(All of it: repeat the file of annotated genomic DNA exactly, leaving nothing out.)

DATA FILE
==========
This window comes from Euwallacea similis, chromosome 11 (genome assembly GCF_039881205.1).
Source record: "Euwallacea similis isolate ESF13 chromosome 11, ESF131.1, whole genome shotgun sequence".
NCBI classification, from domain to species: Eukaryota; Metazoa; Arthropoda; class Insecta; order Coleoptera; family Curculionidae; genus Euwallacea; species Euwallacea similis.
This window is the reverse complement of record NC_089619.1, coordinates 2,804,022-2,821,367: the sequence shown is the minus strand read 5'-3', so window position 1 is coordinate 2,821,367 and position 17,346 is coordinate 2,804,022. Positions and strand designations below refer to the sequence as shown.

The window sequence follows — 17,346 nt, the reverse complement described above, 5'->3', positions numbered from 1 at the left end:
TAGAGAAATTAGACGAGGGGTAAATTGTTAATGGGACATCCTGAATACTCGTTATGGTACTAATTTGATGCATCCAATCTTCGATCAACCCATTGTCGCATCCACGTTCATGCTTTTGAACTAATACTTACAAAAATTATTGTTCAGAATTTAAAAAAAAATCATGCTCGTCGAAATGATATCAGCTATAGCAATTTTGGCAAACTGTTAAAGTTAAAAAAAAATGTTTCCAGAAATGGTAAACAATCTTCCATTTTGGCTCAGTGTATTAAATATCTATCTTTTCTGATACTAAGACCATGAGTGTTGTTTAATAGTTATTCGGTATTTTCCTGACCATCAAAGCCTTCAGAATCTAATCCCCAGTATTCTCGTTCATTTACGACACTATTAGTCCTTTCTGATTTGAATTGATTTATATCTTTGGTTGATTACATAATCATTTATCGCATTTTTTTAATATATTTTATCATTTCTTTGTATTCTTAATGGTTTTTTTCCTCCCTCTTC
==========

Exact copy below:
This window comes from Euwallacea similis, chromosome 11 (genome assembly GCF_039881205.1).
Source record: "Euwallacea similis isolate ESF13 chromosome 11, ESF131.1, whole genome shotgun sequence".
NCBI classification, from domain to species: Eukaryota; Metazoa; Arthropoda; class Insecta; order Coleoptera; family Curculionidae; genus Euwallacea; species Euwallacea similis.
This window is the reverse complement of record NC_089619.1, coordinates 2,804,022-2,821,367: the sequence shown is the minus strand read 5'-3', so window position 1 is coordinate 2,821,367 and position 17,346 is coordinate 2,804,022. Positions and strand designations below refer to the sequence as shown.

The window sequence follows — 17,346 nt, the reverse complement described above, 5'->3', positions numbered from 1 at the left end:
TAGAGAAATTAGACGAGGGGTAAATTGTTAATGGGACATCCTGAATACTCGTTATGGTACTAATTTGATGCATCCAATCTTCGATCAACCCATTGTCGCATCCACGTTCATGCTTTTGAACTAATACTTACAAAAATTATTGTTCAGAATTTAAAAAAAAATCATGCTCGTCGAAATGATATCAGCTATAGCAATTTTGGCAAACTGTTAAAGTTAAAAAAAAATGTTTCCAGAAATGGTAAACAATCTTCCATTTTGGCTCAGTGTATTAAATATCTATCTTTTCTGATACTAAGACCATGAGTGTTGTTTAATAGTTATTCGGTATTTTCCTGACCATCAAAGCCTTCAGAATCTAATCCCCAGTATTCTCGTTCATTTACGACACTATTAGTCCTTTCTGATTTGAATTGATTTATATCTTTGGTTGATTACATAATCATTTATCGCATTTTTTTAATATATTTTATCATTTCTTTGTATTCTTAATGGTTTTTTTCCTCCCTCTTC